Unique: Russia wants to spice up its debt, VTB CEO says, financial institution able to co-finance price range
© Reuters. FILE PHOTO: CEO of Russia’s VTB Bank Andrey Kostin
By Tatiana Voronova and Katya Golubkova
MOSCOW (Reuters) – Russia needs to increase its state debt to support economic growth and VTB (MM:), its second biggest bank, is ready to ramp up government bond purchases to help finance budget needs, Chief Executive Andrey Kostin told Reuters in an interview.
Russia, trying to spend its way out of the coronavirus crisis, has doubled its offering of state rouble bonds to 5 trillion roubles ($66 billion) this year. Foreign investors and state banks are the main buyers of the bonds, known as OFZs.
To increase debt, Moscow temporarily increased Russia’s maximum spending ceiling, and Kostin said the time has come to start actively spending the National Wealth Fund, a rainy day $172 billion cushion, as well.
“I am an advocate of an increase in state debt, this is important for economic development,” Kostin told Reuters in remarks cleared for publication on Wednesday. “VTB is ready to finance the budget, especially if there are refinancing tools.”
The state-controlled VTB, which has a market capitalisation of nearly $6 billion, now holds 300 billion roubles in OFZ bonds and plans to double or even triple that amount, Kostin said.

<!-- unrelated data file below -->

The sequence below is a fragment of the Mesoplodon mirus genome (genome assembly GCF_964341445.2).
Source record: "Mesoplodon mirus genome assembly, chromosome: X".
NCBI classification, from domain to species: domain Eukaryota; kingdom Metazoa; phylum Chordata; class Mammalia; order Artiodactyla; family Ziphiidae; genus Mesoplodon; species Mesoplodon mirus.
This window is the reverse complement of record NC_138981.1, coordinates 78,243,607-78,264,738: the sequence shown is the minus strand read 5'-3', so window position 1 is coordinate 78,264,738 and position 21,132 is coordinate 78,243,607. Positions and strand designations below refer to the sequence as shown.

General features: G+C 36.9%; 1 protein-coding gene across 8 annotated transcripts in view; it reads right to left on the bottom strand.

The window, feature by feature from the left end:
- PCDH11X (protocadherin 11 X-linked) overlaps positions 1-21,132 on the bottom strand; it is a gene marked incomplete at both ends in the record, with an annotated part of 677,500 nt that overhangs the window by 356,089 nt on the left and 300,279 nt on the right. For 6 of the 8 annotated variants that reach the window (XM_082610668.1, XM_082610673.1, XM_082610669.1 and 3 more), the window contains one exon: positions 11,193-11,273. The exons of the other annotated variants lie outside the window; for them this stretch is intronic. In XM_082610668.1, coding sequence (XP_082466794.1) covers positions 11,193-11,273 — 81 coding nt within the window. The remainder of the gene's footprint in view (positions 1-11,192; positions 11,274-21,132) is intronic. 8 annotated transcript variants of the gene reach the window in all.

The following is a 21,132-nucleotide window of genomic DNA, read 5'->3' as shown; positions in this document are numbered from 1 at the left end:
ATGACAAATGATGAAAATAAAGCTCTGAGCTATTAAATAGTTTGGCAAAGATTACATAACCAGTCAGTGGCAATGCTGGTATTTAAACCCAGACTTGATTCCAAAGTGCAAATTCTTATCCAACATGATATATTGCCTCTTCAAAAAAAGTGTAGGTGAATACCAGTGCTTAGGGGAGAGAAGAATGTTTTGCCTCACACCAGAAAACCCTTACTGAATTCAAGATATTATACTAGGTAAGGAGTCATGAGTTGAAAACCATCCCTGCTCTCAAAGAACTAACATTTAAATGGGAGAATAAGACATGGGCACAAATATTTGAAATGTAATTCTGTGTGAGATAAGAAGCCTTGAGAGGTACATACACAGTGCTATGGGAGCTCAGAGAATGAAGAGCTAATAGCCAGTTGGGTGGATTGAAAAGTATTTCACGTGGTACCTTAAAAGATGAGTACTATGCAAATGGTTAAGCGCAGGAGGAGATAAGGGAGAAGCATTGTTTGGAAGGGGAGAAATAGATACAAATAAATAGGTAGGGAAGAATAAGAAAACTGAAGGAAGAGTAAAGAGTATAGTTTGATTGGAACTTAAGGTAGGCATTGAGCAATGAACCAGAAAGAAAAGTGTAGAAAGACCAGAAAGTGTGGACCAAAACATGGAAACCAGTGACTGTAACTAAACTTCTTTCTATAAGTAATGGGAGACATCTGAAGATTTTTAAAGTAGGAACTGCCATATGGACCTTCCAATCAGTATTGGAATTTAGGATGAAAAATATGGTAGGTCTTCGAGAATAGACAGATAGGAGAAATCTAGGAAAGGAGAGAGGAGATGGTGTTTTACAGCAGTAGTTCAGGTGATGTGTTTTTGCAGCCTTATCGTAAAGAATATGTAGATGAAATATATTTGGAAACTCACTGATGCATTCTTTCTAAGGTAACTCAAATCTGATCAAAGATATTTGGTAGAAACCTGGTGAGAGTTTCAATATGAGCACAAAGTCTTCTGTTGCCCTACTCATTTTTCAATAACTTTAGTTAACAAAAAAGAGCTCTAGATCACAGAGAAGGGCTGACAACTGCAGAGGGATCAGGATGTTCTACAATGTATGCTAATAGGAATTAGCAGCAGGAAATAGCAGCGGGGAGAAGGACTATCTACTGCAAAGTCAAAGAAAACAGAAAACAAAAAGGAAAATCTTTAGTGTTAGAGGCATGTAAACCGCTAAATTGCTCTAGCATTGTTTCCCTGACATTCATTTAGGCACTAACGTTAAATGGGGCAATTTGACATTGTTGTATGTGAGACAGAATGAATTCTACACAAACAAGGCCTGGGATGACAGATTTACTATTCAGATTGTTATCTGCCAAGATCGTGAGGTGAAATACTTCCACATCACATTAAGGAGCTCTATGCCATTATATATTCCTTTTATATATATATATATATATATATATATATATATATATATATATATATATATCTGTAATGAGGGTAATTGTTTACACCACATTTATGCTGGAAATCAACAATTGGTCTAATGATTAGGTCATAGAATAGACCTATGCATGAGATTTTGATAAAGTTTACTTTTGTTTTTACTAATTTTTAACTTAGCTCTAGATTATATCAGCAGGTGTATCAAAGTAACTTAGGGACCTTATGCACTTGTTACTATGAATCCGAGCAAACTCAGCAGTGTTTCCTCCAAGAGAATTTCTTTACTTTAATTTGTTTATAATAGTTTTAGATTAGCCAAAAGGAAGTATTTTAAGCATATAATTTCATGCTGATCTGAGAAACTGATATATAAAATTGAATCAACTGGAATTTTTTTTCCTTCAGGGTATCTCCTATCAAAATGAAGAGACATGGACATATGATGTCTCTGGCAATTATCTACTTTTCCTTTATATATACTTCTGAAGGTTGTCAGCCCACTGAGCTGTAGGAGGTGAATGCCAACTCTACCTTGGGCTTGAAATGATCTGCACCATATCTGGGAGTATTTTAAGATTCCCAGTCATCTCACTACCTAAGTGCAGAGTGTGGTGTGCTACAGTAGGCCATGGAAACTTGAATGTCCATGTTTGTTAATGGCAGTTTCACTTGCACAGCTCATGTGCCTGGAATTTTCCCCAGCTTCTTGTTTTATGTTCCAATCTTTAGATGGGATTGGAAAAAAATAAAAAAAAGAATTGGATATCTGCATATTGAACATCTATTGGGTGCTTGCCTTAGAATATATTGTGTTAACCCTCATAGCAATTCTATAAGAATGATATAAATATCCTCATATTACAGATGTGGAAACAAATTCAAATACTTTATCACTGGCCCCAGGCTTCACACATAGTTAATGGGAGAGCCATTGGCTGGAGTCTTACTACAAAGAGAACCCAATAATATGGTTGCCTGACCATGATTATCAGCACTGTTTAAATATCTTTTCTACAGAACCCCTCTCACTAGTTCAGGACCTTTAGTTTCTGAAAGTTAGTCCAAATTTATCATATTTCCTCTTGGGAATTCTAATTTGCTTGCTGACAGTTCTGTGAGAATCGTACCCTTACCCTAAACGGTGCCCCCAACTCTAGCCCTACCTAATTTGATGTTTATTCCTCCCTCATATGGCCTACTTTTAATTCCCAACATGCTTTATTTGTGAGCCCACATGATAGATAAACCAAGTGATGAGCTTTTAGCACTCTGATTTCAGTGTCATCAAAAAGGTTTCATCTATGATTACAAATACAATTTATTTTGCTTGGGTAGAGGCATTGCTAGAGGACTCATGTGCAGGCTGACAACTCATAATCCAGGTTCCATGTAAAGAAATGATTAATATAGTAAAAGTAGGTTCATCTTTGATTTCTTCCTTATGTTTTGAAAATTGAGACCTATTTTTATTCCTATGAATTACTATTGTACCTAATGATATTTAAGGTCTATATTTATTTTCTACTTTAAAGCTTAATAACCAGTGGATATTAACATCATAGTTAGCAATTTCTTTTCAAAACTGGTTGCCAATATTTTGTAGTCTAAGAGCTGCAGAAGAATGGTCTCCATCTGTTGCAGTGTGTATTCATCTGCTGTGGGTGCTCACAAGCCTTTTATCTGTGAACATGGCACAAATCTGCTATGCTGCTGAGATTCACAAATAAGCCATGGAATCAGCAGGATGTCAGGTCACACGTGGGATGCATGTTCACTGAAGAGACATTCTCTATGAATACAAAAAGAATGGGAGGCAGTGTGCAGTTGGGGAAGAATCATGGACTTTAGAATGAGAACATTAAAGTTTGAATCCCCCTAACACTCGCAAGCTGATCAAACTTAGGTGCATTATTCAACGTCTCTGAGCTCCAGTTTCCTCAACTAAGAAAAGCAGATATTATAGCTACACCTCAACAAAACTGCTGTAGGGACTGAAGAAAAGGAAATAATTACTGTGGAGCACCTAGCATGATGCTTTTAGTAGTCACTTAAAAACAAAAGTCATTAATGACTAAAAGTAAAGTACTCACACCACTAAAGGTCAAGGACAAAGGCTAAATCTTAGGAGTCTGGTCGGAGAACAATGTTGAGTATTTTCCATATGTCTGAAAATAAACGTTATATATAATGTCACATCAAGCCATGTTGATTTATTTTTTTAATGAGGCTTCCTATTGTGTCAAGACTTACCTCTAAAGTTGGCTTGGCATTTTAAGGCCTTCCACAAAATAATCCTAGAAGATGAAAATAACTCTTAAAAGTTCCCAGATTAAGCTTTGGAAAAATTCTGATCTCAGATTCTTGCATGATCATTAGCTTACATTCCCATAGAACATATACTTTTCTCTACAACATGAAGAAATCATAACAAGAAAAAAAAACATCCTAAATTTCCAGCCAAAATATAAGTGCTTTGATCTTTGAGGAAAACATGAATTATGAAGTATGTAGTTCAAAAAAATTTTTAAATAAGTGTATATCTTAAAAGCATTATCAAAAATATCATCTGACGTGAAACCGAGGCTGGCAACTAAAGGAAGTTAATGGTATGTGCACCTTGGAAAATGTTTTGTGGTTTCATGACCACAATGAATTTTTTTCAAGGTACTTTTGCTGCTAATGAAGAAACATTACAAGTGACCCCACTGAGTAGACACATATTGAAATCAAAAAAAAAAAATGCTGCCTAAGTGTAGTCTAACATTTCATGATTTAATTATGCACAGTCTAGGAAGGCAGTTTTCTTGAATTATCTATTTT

He did not give the timeframe, but the bank later clarified it planned to increase its bond purchases by the end of this year.
Russia’s public debt is set to rise to 18.5% of gross domestic product this year from 12.3% a year before, softening an economic contraction to an overall fall of 4-5% in 2020 after an 8% slump in the second quarter.
Given that the Russian public debt is much lower than of most major economies, Moscow can affort to increase its debt further without accomulating risks, Kostin said.
VTB, like its rivals, saw an increase in non-performing loans and has had to triple bad loan provisions by 180 billion roubles so far this year, Kostin said.
He said that in a worst-case scenario, non-performing loans could reach around 7% of his bank’s total loan portfolio compared with nearly 10% seen during the 2008-2009 global financial crisis – “a non-crucial” development for VTB.
“We have passed the lowest point in regard to the economic contraction, and I can see from my clients that the situation is manageable,” Kostin said.
VTB, which has cut the 2019 dividend to 10% of net profit from a 50% target to beef up its capital, will return to the original target at some point, Kostin said, and may also issue subordinated debt to boost capital if needed.
Asked what has changed for Kostin, 64, after he underwent a coronavirus treatment earlier this year, he said: “We need to think now that the fight against pandemics, and ecology issues are of big importance… They should go on the global agenda in international relations, (and) be a priority at home.”
“Diseases, environmental degradation are throwing us back… These are much more important things than 5G,” he said, referring to the high-speed wireless technology now being rolled out.